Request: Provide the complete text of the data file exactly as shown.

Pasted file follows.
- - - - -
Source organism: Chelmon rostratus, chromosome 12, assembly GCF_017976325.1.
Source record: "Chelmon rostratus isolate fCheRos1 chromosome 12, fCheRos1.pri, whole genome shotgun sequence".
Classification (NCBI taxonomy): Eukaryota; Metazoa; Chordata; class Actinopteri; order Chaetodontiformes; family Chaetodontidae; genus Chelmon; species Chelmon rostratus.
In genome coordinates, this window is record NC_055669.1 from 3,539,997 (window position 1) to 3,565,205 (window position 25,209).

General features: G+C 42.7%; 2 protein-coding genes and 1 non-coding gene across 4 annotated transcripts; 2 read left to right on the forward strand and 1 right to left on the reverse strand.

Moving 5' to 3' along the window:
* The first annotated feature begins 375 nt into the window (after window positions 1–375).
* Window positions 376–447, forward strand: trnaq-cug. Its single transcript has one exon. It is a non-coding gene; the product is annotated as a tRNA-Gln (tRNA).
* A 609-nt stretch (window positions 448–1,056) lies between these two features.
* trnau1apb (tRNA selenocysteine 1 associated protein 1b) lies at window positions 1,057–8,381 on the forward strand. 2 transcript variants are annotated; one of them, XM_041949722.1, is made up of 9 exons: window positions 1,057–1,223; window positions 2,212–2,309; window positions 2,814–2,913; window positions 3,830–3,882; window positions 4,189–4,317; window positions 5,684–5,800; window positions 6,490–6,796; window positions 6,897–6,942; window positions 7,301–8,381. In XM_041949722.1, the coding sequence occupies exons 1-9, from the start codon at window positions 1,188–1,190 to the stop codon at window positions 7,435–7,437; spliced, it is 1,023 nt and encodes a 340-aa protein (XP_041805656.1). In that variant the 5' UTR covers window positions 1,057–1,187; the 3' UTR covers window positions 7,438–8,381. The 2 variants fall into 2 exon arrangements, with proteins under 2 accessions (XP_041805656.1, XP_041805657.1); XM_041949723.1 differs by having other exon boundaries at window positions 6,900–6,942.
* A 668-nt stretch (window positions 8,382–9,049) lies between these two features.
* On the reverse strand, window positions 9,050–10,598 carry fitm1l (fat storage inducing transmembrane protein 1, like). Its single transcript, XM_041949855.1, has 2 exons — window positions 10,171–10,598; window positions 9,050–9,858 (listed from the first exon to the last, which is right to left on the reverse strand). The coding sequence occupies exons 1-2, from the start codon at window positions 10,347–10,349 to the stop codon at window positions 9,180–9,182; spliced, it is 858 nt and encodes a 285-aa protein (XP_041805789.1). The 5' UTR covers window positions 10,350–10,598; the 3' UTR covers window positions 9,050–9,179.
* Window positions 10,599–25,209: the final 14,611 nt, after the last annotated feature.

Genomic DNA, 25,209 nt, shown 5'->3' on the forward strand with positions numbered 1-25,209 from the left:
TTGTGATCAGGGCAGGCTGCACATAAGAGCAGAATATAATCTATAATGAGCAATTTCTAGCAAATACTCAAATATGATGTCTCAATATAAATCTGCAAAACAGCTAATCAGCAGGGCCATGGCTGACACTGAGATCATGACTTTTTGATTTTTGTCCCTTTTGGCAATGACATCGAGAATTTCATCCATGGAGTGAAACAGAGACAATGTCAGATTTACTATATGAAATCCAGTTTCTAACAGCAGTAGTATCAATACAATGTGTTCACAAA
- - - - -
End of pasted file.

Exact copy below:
Source organism: Chelmon rostratus, chromosome 12, assembly GCF_017976325.1.
Source record: "Chelmon rostratus isolate fCheRos1 chromosome 12, fCheRos1.pri, whole genome shotgun sequence".
Classification (NCBI taxonomy): Eukaryota; Metazoa; Chordata; class Actinopteri; order Chaetodontiformes; family Chaetodontidae; genus Chelmon; species Chelmon rostratus.
In genome coordinates, this window is record NC_055669.1 from 3,539,997 (window position 1) to 3,565,205 (window position 25,209).

General features: G+C 42.7%; 2 protein-coding genes and 1 non-coding gene across 4 annotated transcripts; 2 read left to right on the forward strand and 1 right to left on the reverse strand.

Moving 5' to 3' along the window:
* The first annotated feature begins 375 nt into the window (after window positions 1–375).
* Window positions 376–447, forward strand: trnaq-cug. Its single transcript has one exon. It is a non-coding gene; the product is annotated as a tRNA-Gln (tRNA).
* A 609-nt stretch (window positions 448–1,056) lies between these two features.
* trnau1apb (tRNA selenocysteine 1 associated protein 1b) lies at window positions 1,057–8,381 on the forward strand. 2 transcript variants are annotated; one of them, XM_041949722.1, is made up of 9 exons: window positions 1,057–1,223; window positions 2,212–2,309; window positions 2,814–2,913; window positions 3,830–3,882; window positions 4,189–4,317; window positions 5,684–5,800; window positions 6,490–6,796; window positions 6,897–6,942; window positions 7,301–8,381. In XM_041949722.1, the coding sequence occupies exons 1-9, from the start codon at window positions 1,188–1,190 to the stop codon at window positions 7,435–7,437; spliced, it is 1,023 nt and encodes a 340-aa protein (XP_041805656.1). In that variant the 5' UTR covers window positions 1,057–1,187; the 3' UTR covers window positions 7,438–8,381. The 2 variants fall into 2 exon arrangements, with proteins under 2 accessions (XP_041805656.1, XP_041805657.1); XM_041949723.1 differs by having other exon boundaries at window positions 6,900–6,942.
* A 668-nt stretch (window positions 8,382–9,049) lies between these two features.
* On the reverse strand, window positions 9,050–10,598 carry fitm1l (fat storage inducing transmembrane protein 1, like). Its single transcript, XM_041949855.1, has 2 exons — window positions 10,171–10,598; window positions 9,050–9,858 (listed from the first exon to the last, which is right to left on the reverse strand). The coding sequence occupies exons 1-2, from the start codon at window positions 10,347–10,349 to the stop codon at window positions 9,180–9,182; spliced, it is 858 nt and encodes a 285-aa protein (XP_041805789.1). The 5' UTR covers window positions 10,350–10,598; the 3' UTR covers window positions 9,050–9,179.
* Window positions 10,599–25,209: the final 14,611 nt, after the last annotated feature.

Genomic DNA, 25,209 nt, shown 5'->3' on the forward strand with positions numbered 1-25,209 from the left:
TTGTGATCAGGGCAGGCTGCACATAAGAGCAGAATATAATCTATAATGAGCAATTTCTAGCAAATACTCAAATATGATGTCTCAATATAAATCTGCAAAACAGCTAATCAGCAGGGCCATGGCTGACACTGAGATCATGACTTTTTGATTTTTGTCCCTTTTGGCAATGACATCGAGAATTTCATCCATGGAGTGAAACAGAGACAATGTCAGATTTACTATATGAAATCCAGTTTCTAACAGCAGTAGTATCAATACAATGTGTTCACAAA